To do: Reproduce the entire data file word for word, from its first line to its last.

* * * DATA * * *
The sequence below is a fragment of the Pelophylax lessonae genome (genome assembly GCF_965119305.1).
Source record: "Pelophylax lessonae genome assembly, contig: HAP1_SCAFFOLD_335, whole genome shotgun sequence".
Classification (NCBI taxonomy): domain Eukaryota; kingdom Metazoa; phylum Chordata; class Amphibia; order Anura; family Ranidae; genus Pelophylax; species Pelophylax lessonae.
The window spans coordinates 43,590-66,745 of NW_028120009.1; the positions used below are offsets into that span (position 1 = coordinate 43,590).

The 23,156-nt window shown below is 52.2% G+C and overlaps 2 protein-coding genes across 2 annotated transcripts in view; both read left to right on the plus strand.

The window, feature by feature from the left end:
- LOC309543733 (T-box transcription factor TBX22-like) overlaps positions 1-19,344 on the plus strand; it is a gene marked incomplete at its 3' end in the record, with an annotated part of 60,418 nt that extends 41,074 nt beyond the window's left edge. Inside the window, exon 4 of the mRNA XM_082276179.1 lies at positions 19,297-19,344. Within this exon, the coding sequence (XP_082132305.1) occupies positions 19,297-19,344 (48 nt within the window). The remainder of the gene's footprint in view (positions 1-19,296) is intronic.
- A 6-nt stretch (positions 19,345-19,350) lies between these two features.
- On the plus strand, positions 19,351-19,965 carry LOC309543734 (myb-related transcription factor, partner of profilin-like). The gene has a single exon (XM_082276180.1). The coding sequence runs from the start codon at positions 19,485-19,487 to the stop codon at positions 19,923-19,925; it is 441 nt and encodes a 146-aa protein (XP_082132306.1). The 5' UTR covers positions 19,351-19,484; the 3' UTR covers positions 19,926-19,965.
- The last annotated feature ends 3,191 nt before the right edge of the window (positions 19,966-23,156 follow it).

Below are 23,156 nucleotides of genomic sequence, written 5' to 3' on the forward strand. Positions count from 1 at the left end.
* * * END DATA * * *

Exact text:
The sequence below is a fragment of the Pelophylax lessonae genome (genome assembly GCF_965119305.1).
Source record: "Pelophylax lessonae genome assembly, contig: HAP1_SCAFFOLD_335, whole genome shotgun sequence".
Classification (NCBI taxonomy): domain Eukaryota; kingdom Metazoa; phylum Chordata; class Amphibia; order Anura; family Ranidae; genus Pelophylax; species Pelophylax lessonae.
The window spans coordinates 43,590-66,745 of NW_028120009.1; the positions used below are offsets into that span (position 1 = coordinate 43,590).

The 23,156-nt window shown below is 52.2% G+C and overlaps 2 protein-coding genes across 2 annotated transcripts in view; both read left to right on the plus strand.

The window, feature by feature from the left end:
- LOC309543733 (T-box transcription factor TBX22-like) overlaps positions 1-19,344 on the plus strand; it is a gene marked incomplete at its 3' end in the record, with an annotated part of 60,418 nt that extends 41,074 nt beyond the window's left edge. Inside the window, exon 4 of the mRNA XM_082276179.1 lies at positions 19,297-19,344. Within this exon, the coding sequence (XP_082132305.1) occupies positions 19,297-19,344 (48 nt within the window). The remainder of the gene's footprint in view (positions 1-19,296) is intronic.
- A 6-nt stretch (positions 19,345-19,350) lies between these two features.
- On the plus strand, positions 19,351-19,965 carry LOC309543734 (myb-related transcription factor, partner of profilin-like). The gene has a single exon (XM_082276180.1). The coding sequence runs from the start codon at positions 19,485-19,487 to the stop codon at positions 19,923-19,925; it is 441 nt and encodes a 146-aa protein (XP_082132306.1). The 5' UTR covers positions 19,351-19,484; the 3' UTR covers positions 19,926-19,965.
- The last annotated feature ends 3,191 nt before the right edge of the window (positions 19,966-23,156 follow it).

Below are 23,156 nucleotides of genomic sequence, written 5' to 3' on the forward strand. Positions count from 1 at the left end.